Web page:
Wolven History, Family Crest & Coats of Arms
- Origins Available:
The Wolven surname comes from the Anglo-Norman personal name Walweyn, the Old German forename Waldwin, or the Old English personal name Wealdwine, which means power-friend.
Early Origins of the Wolven family
The surname Wolven was first found in Pembrokeshire (Welsh: Sir Benfro), a county in south-west Wales, anciently part of the Welsh kingdom of Deheubarth, where the family claim descent from Gualgnain or Gwalwynne, who was King Arthur's sister's son, as attested by historians William of Malmesbury, and Robert of Gloucester. The name traces its roots to Normandy where Geoffry Wawein was listed there in 1198.
The Domesday Book lists the name as Walduinus in Staffordshire.  Later in 1205, Welwin was listed in Essex.
John Wallensis, Walensis or Galensis ( fl. 1215) was a Welsh canon lawyer who taught at Bologna, and wrote glosses and another John Wallensis or Waleys (fl. 1283), was a Franciscan, described as 'of Worcester' in a manuscript of his 'Summa Collectionum' at Peterhouse.
Thomas Wallensis or Gualensis (d. 1255), was a Welsh divine, Bishop of St. David's, former a canon of Lincoln in 1235. 
Early History of the Wolven family
This web page shows only a small excerpt of our Wolven research. Another 140 words (10 lines of text) covering the years 1066, 1389, 1336, 1342, 1343, 1379, 1600, 1681 and 1647 are included under the topic Early Wolven History in all our PDF Extended History products and printed products wherever possible.
Wolven Spelling Variations
Although there are not an extremely large number Welsh surnames, there are an inordinately large number of spelling variations of those surnames. This variety of spellings began almost immediately after the acceptance of surnames within Welsh society. As time progressed, these old Brythonic names were eventually were recorded in English. This process was problematic in that many of the highly inflected sounds of the native language of Wales could not be properly captured in English. Some families, however, did decide to modify their own names to indicate a branch loyalty within the family, a religious adherence, or even a patriotic affiliation. The name Wolven has seen various spelling variations: Walwyn, Wallwyn, Wallin, Walwin and others.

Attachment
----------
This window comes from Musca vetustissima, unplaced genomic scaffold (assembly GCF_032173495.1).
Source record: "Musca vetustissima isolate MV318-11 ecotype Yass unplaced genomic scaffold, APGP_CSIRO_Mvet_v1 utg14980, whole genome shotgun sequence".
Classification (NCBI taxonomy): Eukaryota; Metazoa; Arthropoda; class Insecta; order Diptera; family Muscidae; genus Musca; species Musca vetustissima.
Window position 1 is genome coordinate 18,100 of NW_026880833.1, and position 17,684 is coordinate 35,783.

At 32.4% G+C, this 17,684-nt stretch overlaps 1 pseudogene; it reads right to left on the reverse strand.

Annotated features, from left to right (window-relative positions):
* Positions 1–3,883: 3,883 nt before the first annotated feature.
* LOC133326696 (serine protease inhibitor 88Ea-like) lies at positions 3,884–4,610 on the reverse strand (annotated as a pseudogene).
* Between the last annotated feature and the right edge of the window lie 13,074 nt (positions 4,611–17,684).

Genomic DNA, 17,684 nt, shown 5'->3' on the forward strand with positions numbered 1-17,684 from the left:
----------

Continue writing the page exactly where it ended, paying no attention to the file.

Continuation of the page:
Early Notables of the Wolven family (pre 1700)
Prominent amongst the family during the late Middle Ages was Richard Walwayn, High Sheriff of Herefordshire (1336-1342), John Walwayn, High Sheriff of Herefordshire in 1343; John Walwayne, High Sheriff of Herefordshire in 1379; Sir Malcolm Walwyn of Ledbury and William Walwyn (c. 1600-1681), an English...
Another 45 words (3 lines of text) are included under the topic Early Wolven Notables in all our PDF Extended History products and printed products wherever possible.
Wolven migration to the United States +
In the late 19th and early 20th centuries, many people from Wales joined the general migration to North America in search of land, work, and freedom. These immigrants greatly contributed to the rapid development of the new nations of Canada and the United States. They also added a rich and lasting cultural heritage to their newly adopted societies. Investigation of immigration and passenger lists has revealed a number of people bearing the name Wolven:
Wolven Settlers in United States in the 20th Century
- Percy Wolven, aged 24, who immigrated to America from England, in 1902
- William Wolven, aged 38, who immigrated to the United States, in 1910
- Lars Wolven, aged 34, who landed in America, in 1919
- Raymond L. Wolven, aged 33, who landed in America, in 1919
Contemporary Notables of the name Wolven (post 1700) +
- Nick Wolven, American author who writes science fiction short stories
- Rico Wolven (b. 1990), Dutch professional footballer
Related Stories +
The Wolven Motto +
The motto was originally a war cry or slogan. Mottoes first began to be shown with arms in the 14th and 15th centuries, but were not in general use until the 17th century. Thus the oldest coats of arms generally do not include a motto. Mottoes seldom form part of the grant of arms: Under most heraldic authorities, a motto is an optional component of the coat of arms, and can be added to or changed at will; many families have chosen not to display a motto.
Motto: Drwy rynwedd gward
Motto Translation: In this cause I would bleed.
- ^ Reaney, P.H and R.M. Wilson, A Dictionary of English Surnames. London: Routledge, 1991. Print. (ISBN 0-415-05737-X)
- ^ Smith, George (ed), Dictionary of National Biography. London: Smith, Elder & Co., 1885-1900. Print